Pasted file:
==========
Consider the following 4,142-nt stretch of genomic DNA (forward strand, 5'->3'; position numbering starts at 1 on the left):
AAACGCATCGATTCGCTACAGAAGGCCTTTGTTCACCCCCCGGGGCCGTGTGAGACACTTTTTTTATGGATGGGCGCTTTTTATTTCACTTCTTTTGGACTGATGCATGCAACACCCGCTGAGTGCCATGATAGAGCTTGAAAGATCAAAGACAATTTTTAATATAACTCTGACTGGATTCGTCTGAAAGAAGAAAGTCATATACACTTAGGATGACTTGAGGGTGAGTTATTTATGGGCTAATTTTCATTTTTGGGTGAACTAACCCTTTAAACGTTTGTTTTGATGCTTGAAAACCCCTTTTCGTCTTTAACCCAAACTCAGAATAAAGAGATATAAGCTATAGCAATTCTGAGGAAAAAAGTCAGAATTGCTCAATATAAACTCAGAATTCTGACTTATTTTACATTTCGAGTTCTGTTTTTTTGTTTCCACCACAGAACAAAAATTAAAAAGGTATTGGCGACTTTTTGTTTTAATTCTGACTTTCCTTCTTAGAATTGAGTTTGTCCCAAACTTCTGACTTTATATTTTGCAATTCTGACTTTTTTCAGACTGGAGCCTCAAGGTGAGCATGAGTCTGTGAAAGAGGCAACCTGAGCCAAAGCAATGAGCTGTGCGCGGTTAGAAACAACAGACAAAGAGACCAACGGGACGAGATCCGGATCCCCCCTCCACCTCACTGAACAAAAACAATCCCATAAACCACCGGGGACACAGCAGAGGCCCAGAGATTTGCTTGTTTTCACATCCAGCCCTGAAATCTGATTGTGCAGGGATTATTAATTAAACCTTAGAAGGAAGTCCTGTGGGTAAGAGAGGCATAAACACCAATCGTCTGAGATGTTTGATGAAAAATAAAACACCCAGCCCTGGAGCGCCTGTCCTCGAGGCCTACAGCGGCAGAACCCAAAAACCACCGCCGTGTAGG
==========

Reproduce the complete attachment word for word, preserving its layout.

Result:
Consider the following 4,142-nt stretch of genomic DNA (forward strand, 5'->3'; position numbering starts at 1 on the left):
AAACGCATCGATTCGCTACAGAAGGCCTTTGTTCACCCCCCGGGGCCGTGTGAGACACTTTTTTTATGGATGGGCGCTTTTTATTTCACTTCTTTTGGACTGATGCATGCAACACCCGCTGAGTGCCATGATAGAGCTTGAAAGATCAAAGACAATTTTTAATATAACTCTGACTGGATTCGTCTGAAAGAAGAAAGTCATATACACTTAGGATGACTTGAGGGTGAGTTATTTATGGGCTAATTTTCATTTTTGGGTGAACTAACCCTTTAAACGTTTGTTTTGATGCTTGAAAACCCCTTTTCGTCTTTAACCCAAACTCAGAATAAAGAGATATAAGCTATAGCAATTCTGAGGAAAAAAGTCAGAATTGCTCAATATAAACTCAGAATTCTGACTTATTTTACATTTCGAGTTCTGTTTTTTTGTTTCCACCACAGAACAAAAATTAAAAAGGTATTGGCGACTTTTTGTTTTAATTCTGACTTTCCTTCTTAGAATTGAGTTTGTCCCAAACTTCTGACTTTATATTTTGCAATTCTGACTTTTTTCAGACTGGAGCCTCAAGGTGAGCATGAGTCTGTGAAAGAGGCAACCTGAGCCAAAGCAATGAGCTGTGCGCGGTTAGAAACAACAGACAAAGAGACCAACGGGACGAGATCCGGATCCCCCCTCCACCTCACTGAACAAAAACAATCCCATAAACCACCGGGGACACAGCAGAGGCCCAGAGATTTGCTTGTTTTCACATCCAGCCCTGAAATCTGATTGTGCAGGGATTATTAATTAAACCTTAGAAGGAAGTCCTGTGGGTAAGAGAGGCATAAACACCAATCGTCTGAGATGTTTGATGAAAAATAAAACACCCAGCCCTGGAGCGCCTGTCCTCGAGGCCTACAGCGGCAGAACCCAAAAACCACCGCCGTGTAGG